Newspaper article St Louis Post-Dispatch (MO)

Flight of the Phoenix; Director Alejandro Gonzlez Irritu Revives the Theme of Resurrection in the Superhero Spoof 'Birdman.'

Newspaper article St Louis Post-Dispatch (MO)

Flight of the Phoenix; Director Alejandro Gonzlez Irritu Revives the Theme of Resurrection in the Superhero Spoof 'Birdman.'

Article excerpt

"Life and death are illusions," says Alejandro Gonzlez Irritu. "We are in a constant state of transformation."

The acclaimed director of "Babel," "21 Grams" and the new film "Birdman" hails from Mexico, where the ghost-themed Day of the Dead is as sacred as Christmas or Easter, but his attitude toward resurrected spirits is more scientific than scriptural. "We have always existed in different forms carbon, oxygen, water, heat. Maybe heaven is this brief period when the elements realize they're alive."

The web of life and the transition to the next phase have been recurring themes in Irritu's films since his debut, "Amores Perros," in 2000. That Spanish-language sensation traced the intersecting fissures of a car accident, from the underworld of dog-fighting to the penthouse suite of a supermodel. In the English-language "21 Grams," another car accident is the pivot for a story about a life- saving heart transplant. And in the multilingual "Babel," three stories on three continents are connected to a random shooting in North Africa.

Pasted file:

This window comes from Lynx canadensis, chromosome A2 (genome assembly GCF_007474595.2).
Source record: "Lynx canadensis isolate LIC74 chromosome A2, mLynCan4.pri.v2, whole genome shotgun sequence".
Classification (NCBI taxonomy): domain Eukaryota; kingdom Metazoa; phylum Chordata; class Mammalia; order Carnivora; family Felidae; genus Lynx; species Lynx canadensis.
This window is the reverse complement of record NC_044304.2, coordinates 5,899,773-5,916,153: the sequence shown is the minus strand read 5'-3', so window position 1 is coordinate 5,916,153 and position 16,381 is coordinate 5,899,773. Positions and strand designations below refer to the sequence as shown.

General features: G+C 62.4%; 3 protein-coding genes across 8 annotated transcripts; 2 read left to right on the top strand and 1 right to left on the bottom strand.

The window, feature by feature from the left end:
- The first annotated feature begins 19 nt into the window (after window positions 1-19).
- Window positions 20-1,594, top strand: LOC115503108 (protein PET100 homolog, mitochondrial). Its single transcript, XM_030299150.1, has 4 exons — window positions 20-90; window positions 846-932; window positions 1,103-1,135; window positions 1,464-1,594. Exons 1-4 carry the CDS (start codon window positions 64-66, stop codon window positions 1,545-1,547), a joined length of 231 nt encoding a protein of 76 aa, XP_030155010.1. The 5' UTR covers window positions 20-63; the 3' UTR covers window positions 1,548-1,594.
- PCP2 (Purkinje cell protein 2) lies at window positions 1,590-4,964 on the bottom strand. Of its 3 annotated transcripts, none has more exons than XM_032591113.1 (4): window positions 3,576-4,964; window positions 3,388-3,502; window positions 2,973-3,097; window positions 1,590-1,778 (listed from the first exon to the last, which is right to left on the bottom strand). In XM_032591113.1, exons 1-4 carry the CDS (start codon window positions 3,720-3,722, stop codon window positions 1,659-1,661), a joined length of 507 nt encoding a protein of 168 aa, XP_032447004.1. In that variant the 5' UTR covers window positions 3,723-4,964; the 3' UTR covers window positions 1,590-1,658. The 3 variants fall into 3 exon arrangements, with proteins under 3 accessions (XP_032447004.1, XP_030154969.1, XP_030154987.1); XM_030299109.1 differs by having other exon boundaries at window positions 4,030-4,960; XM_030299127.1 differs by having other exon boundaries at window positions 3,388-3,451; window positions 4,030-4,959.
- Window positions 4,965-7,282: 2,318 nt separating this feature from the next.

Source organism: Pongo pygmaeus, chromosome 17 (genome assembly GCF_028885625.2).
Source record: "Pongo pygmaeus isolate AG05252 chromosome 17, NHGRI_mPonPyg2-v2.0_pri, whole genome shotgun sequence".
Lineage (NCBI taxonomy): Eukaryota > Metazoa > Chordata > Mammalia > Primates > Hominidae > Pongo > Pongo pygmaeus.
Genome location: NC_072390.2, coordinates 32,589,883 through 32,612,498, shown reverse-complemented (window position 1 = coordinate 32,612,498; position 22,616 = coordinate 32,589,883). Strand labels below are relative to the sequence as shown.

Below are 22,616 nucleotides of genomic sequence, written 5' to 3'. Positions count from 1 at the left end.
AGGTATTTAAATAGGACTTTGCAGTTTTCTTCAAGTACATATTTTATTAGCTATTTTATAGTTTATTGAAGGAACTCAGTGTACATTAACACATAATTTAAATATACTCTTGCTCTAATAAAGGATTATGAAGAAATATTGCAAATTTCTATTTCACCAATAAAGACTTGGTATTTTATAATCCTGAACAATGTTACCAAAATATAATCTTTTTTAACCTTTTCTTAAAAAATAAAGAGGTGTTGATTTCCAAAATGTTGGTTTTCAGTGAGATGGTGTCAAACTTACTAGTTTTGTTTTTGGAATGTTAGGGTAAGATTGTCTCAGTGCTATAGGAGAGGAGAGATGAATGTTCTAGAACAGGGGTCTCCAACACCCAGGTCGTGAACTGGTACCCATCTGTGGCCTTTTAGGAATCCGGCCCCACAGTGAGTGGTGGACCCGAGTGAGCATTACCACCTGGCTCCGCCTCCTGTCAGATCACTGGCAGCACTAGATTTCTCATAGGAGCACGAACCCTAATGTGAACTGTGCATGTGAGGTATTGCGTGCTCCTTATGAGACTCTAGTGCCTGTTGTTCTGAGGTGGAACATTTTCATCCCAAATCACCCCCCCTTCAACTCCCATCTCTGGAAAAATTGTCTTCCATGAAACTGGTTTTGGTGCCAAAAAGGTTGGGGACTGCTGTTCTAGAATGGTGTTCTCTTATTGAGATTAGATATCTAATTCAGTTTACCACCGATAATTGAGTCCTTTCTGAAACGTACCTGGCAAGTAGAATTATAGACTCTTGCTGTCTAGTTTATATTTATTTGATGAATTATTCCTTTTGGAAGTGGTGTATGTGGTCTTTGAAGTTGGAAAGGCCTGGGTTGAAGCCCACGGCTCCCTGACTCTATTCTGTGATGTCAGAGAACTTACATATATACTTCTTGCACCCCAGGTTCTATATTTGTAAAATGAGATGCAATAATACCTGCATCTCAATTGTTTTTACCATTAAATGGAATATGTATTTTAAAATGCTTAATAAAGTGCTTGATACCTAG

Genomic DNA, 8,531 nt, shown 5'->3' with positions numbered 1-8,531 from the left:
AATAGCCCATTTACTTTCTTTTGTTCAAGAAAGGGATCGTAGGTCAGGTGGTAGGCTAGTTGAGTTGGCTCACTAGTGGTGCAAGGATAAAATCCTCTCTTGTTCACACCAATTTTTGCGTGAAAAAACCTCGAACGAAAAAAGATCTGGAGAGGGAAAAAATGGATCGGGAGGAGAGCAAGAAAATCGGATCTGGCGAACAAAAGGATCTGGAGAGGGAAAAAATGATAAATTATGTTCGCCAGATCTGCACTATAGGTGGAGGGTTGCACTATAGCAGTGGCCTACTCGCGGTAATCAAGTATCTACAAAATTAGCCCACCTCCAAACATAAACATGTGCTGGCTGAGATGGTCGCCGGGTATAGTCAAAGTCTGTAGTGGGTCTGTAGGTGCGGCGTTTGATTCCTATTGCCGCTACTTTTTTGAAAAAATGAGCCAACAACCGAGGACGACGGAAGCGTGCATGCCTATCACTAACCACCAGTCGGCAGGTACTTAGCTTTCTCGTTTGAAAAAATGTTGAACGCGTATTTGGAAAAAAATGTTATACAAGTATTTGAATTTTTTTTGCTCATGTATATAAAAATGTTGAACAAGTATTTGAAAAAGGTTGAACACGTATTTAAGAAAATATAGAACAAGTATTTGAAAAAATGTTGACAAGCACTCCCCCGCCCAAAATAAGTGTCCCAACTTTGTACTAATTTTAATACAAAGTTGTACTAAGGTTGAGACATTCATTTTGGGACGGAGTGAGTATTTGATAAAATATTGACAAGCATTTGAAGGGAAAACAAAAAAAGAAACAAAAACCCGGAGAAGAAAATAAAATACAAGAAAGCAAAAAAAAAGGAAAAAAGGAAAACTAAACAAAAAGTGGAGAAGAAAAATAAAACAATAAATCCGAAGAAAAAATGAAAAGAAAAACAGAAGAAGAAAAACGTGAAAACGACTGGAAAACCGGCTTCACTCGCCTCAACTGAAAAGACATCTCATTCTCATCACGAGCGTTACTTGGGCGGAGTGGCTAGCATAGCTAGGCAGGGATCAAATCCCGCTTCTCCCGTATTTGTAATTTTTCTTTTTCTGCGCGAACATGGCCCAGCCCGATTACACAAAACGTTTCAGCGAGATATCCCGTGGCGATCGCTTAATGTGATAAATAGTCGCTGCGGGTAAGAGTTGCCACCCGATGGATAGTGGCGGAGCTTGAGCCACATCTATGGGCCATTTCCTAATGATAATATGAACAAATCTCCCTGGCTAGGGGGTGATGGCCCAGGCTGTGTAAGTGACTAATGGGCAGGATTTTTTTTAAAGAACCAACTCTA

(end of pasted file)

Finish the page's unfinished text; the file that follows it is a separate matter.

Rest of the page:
For the record, those intricately woven films were written by Guillermo Arriaga. With the self-penned "Birdman," which opens Friday, Inarritu has metamorphosed into a sleight-of-hand trickster. It's a farce about a fading movie star named Riggan Thompson (Michael Keaton) who tries to transcend his superhero typecasting by adapting a serious play on Broadway. "It's a suicidally bad way to resurrect his career," Irritu says.

As Thompson rehearses the play, he is tormented by his costumed alter-ego, Birdman, who cajoles him to make another comic-book movie, and by a scene-stealing co-star (Ed Norton) who tries to rewrite the script.

Irritu admits it's no coincidence that he cast Keaton, who starred in two "Batman" movies before fading from the A list. The director says he wrote the role with Keaton in mind. "Of course, he is one of the few actors who has actually worn a cape on screen, but Michael also has the craft to combine comedy and drama. He has a unique lightness about him."

That lightness expresses itself in fantasy sequences where the character literally levitates and flies through Manhattan. …

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